This weekend, friends asked me for a restaurant recommendation. They had delivered their daughter to me so they could have an evening out as a twosome. As their girl clattered out of the car already in full chat mode with my daughter, I tossed out suggestions for great local dining. Finally, before they pulled away I said, “Have a good time. You won’t have to cut anyone else’s food.” Or, I was thinking as I listened to the girls, try to talk over children’s noise.
I love eating out… without my children. Don’t think I do not adore my children or enjoy meals with them, but frankly, whenever my children are with me, I consider myself on duty. There are constant reminders, prompts, rules, and, as a girlfriend of mine calls it, directing traffic. Mealtime is another training opportunity, and I simply cannot relax during those times.
Several years ago, still fairly newly located in a far away state, I needed a sitter. I had not been able to find one for months and I was getting desperate. I emailed my group of young mothers and friends that shared playdates with my first child and me. The letter read something like this:
Please let me know if you have any recommendations for a good sitter for small children. I am looking for a responsible young woman over the age of sixteen who has a driver’s license and lives reasonably close. Not to offend anyone, but I absolutely will not hire an eighth grader to do the job that I am still learning how to do in my late twenties.
I would like to have an evening out with my husband in which I do not have to cut a child’s food, change explosive diapers mid-meal, or try to stop said child from crying. I would like to not have to tell this child to chew her food, keep her mouth closed while she chews, or withhold her beverage until she has finished eating. I would like to not have to tell anyone to keep elbows off the table, face straight forward, to quit playing, or better yet, to quit interrupting. I would like to not have to remind a child that she must take at least two bites of all things offered on the plate, that food must stay on the plate, and not be thrown. In fact, food must be consumed by her and not slipped quietly to the dog. I would like to sit leisurely at the table in relaxed grown up conversation without having to feed, burp, coddle, pat, juggle, or entertain a tiny, demanding person.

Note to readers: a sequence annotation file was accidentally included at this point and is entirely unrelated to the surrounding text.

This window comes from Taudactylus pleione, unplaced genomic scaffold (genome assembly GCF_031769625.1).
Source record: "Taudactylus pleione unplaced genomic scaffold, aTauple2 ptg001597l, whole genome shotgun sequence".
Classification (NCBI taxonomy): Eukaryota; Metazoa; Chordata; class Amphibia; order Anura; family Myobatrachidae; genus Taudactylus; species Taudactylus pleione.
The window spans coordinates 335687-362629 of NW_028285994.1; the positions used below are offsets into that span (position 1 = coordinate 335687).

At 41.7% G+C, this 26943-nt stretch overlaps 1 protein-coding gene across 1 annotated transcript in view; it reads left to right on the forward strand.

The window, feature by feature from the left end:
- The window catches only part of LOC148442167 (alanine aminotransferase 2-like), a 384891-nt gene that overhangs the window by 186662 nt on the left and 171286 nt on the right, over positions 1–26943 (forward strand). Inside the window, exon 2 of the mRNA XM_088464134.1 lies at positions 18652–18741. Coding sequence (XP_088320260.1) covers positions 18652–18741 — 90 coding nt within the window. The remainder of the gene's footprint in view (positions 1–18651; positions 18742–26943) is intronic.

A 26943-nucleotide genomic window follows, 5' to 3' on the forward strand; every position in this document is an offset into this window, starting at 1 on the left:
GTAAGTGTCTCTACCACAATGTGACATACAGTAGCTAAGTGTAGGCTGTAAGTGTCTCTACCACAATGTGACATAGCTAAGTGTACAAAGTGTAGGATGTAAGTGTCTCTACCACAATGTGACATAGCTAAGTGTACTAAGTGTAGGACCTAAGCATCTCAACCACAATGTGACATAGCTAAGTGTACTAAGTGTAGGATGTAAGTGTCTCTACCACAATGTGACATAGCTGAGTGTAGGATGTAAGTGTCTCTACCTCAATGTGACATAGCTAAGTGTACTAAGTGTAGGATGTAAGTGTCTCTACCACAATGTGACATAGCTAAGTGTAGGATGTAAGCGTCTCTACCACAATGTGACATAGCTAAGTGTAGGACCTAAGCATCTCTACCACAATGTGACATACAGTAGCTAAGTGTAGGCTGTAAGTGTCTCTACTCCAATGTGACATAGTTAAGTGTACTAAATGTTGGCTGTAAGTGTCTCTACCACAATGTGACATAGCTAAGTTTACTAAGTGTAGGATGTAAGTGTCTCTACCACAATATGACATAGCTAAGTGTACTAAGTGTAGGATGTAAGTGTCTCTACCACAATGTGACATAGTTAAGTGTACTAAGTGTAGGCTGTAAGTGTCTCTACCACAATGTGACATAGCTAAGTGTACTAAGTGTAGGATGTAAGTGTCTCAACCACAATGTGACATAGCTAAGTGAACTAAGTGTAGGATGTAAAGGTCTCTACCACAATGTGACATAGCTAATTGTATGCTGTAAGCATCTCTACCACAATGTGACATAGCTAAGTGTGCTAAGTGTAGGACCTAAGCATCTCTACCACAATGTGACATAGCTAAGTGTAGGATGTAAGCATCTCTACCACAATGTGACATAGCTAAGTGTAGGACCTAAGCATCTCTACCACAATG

I would like to have a sitter come to my house and make this all possible, and in addition to the above, bathe my child, put her to bed, and tidy the house after herself so that there are no cracker crumbs on the couch or underfoot.
If this is possible, please let me know.
The response I got was one of two: complete sympathy or absolute hysterical laughter. I did find a sitter, but it took going through someone who knew someone else who knew a lifeguard. Many phone calls later, we found her, and things went well until I had to move again.
Oh, to date your spouse. Such a lovely thing. To be reminded of who we were before that incredible persona-altering force of childrearing came into play. I recently went to dinner with my husband, sans enfants of course, and was delighted to enjoy al fresco dining over a fried oyster po-boy customized to our request. We did not have to mind anyone else’s manners but our own, we were not interrupted, and no one had to be sent to time-out. It was lovely. Of course, when I got home, the first thing I did was ask the sitter why my daughter texted me twice to complain about her brother. Then I scurried up the stairs, kissed gentle little sleeping heads, nuzzled those warm bodies, and smiled over the perfectness of my son and daughter.
Peaceful eating, everyone.